“India took the lead riding on Rahane’s courage and this time around, Australia failed to essay something spectacular – their batting, still, seems to be trapped in the bubble of Big Bash League. After the darkness came the sunshine in the Indian dressing room”

“I felt [I learned] backing your instinct, remaining calm under pressure, backing your own strengths and methods, which I really focus on. I really learned a lot during that Test.”

“We have got to back our basics, back our plans. We just had one bad hour so it is all about staying positive, backing your own ability, and batting in partnerships. As a batting unit, that matters a lot: communication and batting in partnerships. We are focusing on that.”

That is what Ajinkya Rahane said before the start of the Boxing Day Test. A few days back, it was a nightmare in Broad Day Light at Adelaide. To the astonishment of their fans and neutrals, the Indian team folded for just 36 runs, and Australia, who were on the back foot from the start, took the lead.

That defeat was a disgrace and until and unless the team shows the character in Melbourne, would be tough to stay alive in the series. Moreover, the absence of Virat Kohli would test the temperament of the team and the stand-in captain Rahane more.

But team India kept their basics right and the basic is playing Test cricket the way it should be.

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On Day 1, the Indian bowlers shot-out Australia under 200 runs once again – minus Mohammed Shami and Ishant Sharma. And, guess what, the leader of the pack turned out to be Ravichandran Ashwin – the man, who is more often criticized for his dismal record away from the subcontinent.

Rahane introduced him in the first hour – only the second time he is being used as an attacking option before the third seamer in a Test outside Asia and the West Indies. The intention was to exploit the moisture on the surface and extract turn against the batters – especially against the southpaws. By now, Ashwin has mastered the art of not only extracting turn from the deck but exploit the bounce like Lyon on Australian decks.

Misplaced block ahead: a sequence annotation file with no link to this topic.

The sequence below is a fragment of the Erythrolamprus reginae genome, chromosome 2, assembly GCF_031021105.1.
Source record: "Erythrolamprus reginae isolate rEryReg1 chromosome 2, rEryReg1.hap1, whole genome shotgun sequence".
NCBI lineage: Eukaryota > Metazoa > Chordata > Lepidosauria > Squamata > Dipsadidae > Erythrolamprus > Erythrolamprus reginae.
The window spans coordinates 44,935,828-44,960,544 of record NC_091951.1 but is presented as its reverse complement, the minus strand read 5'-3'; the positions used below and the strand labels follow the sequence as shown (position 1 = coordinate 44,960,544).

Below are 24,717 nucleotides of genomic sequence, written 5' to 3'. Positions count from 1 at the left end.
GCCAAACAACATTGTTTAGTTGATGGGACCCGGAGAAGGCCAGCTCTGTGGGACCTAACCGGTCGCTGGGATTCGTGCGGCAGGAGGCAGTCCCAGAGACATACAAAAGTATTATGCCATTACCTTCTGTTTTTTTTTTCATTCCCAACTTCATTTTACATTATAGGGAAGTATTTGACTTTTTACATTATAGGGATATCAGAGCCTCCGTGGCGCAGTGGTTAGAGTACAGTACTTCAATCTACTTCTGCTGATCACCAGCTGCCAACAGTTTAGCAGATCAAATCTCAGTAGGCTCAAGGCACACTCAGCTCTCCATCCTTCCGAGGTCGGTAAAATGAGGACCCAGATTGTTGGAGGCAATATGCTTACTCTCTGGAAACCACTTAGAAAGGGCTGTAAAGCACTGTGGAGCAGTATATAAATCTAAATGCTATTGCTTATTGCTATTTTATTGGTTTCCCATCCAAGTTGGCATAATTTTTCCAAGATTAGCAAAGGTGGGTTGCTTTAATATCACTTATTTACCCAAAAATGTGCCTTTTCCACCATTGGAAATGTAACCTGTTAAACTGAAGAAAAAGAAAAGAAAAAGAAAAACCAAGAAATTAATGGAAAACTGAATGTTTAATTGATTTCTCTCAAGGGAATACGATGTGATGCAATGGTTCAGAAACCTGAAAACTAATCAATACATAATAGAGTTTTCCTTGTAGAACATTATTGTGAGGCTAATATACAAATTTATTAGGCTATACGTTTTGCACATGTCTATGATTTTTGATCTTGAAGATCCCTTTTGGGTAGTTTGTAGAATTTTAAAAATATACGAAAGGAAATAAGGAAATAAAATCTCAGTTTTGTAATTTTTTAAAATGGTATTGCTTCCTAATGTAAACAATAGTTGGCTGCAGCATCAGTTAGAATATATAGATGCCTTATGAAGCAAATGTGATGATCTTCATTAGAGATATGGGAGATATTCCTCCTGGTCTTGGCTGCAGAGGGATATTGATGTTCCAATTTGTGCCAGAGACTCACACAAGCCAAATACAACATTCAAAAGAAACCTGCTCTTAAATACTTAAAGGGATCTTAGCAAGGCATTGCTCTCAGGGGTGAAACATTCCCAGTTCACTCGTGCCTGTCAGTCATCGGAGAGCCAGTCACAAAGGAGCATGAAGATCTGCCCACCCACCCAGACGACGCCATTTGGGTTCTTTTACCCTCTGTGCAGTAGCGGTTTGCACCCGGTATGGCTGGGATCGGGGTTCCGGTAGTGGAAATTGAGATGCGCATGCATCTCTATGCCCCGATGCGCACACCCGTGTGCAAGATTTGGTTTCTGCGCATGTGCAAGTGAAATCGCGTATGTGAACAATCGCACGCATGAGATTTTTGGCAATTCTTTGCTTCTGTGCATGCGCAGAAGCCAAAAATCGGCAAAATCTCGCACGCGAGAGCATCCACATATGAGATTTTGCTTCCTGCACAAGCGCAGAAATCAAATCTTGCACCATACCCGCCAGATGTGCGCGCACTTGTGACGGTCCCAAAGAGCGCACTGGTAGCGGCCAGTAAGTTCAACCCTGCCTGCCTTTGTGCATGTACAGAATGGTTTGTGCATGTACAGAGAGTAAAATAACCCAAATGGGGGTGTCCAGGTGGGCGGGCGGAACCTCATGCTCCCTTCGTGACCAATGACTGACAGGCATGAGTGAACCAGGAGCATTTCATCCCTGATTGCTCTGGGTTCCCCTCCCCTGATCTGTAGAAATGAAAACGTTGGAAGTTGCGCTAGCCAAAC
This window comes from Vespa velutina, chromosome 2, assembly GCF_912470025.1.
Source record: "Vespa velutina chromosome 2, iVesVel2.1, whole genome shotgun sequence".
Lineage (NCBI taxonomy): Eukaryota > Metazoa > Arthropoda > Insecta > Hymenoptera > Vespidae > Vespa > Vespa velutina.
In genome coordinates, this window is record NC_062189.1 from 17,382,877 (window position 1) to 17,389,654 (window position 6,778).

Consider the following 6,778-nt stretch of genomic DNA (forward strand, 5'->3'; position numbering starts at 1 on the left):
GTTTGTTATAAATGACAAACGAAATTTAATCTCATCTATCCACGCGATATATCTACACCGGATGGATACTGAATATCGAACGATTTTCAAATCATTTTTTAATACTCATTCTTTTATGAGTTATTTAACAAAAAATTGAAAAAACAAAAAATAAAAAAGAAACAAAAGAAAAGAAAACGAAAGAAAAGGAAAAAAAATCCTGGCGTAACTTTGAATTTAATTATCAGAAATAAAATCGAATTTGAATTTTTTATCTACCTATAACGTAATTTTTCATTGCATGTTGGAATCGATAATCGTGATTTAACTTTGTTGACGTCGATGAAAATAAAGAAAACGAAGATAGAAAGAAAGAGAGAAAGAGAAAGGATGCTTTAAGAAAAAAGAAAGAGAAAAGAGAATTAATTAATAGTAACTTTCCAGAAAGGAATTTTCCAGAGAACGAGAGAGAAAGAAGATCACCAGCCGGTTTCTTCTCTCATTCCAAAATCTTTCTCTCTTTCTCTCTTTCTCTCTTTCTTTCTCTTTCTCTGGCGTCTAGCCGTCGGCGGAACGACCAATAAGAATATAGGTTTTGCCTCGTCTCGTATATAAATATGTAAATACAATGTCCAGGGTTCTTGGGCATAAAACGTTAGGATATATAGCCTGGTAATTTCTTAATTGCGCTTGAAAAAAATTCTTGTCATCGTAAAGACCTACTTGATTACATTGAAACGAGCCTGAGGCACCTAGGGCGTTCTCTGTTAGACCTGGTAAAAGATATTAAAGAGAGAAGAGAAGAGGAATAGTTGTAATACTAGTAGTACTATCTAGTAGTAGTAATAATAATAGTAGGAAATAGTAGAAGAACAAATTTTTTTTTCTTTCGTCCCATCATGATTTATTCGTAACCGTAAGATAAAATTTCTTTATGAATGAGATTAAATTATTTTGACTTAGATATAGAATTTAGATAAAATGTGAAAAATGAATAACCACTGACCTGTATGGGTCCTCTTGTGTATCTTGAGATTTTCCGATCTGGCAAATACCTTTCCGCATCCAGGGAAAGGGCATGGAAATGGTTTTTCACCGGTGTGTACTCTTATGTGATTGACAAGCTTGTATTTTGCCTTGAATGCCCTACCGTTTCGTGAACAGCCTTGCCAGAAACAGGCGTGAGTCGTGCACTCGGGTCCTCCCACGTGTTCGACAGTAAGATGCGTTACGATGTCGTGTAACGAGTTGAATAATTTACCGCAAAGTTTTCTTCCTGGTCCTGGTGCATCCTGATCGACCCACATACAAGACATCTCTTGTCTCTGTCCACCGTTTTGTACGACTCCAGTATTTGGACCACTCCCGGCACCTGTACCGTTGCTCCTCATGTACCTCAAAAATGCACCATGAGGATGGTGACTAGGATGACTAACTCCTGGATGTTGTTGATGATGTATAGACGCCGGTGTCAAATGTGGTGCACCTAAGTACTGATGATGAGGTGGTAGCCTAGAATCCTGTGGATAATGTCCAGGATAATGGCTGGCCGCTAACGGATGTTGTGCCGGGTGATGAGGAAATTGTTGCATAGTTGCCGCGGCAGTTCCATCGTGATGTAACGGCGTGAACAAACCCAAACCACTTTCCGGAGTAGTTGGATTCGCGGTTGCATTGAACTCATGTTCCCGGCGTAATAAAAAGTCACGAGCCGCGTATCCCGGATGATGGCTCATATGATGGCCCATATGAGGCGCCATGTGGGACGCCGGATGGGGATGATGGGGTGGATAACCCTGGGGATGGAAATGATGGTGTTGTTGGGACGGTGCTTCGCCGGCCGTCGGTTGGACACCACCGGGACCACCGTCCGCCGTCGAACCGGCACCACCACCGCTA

Wade was done and dusted for not trusting his defence and footwork – danced down the deck to dominate and succumbed under pressure. When the right-handers started to settle on the wicket, the field changed to 6-3 and a leg trap with two short-legs and midwicket –when required, two men were placed in the midwicket position.

Ashwin trusted on the straighter lines, changed his pace, trajectory, and seam position consistently, but one important could be said, Ashwin’s variation and discipline are well known to Steve Smith, who should have spent enough time on the wicket rather than falling to the middle-and-leg stump line.

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Marnus Labuschagne was another interesting case, who was undone by a delivery that held its line and then changed direction to square-up Marnus. Whereas the kind of caliber Marnus possesses, he could have played it forward and cover the length – he played it back and closed his bat.

With Smith and Marnus leaving cheaply – the rest of the Australian batters fell quickly.

Nevertheless, Ashwin should be credited for his guile and fighting spirit.

He is an improved customer and of course, had he taken the T20 Leagues too seriously, he would never have been the bowler that he is now.

It was time for the Indian batters to bury the ghost of Adelaide and it was time for the captain to dish out an absolute master class down under, which would be talked about in years to come.

Rahane should have flourished more than the present batsman he is.

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But in the last couple of years, his grit and determination had determined the fate of India in test cricket – from that gritty 48 runs at the Wanderers to that knock in Trent Bridge and Adelaide in 2018 – Rahane’s impact can never be undermined – still, he is not right up there.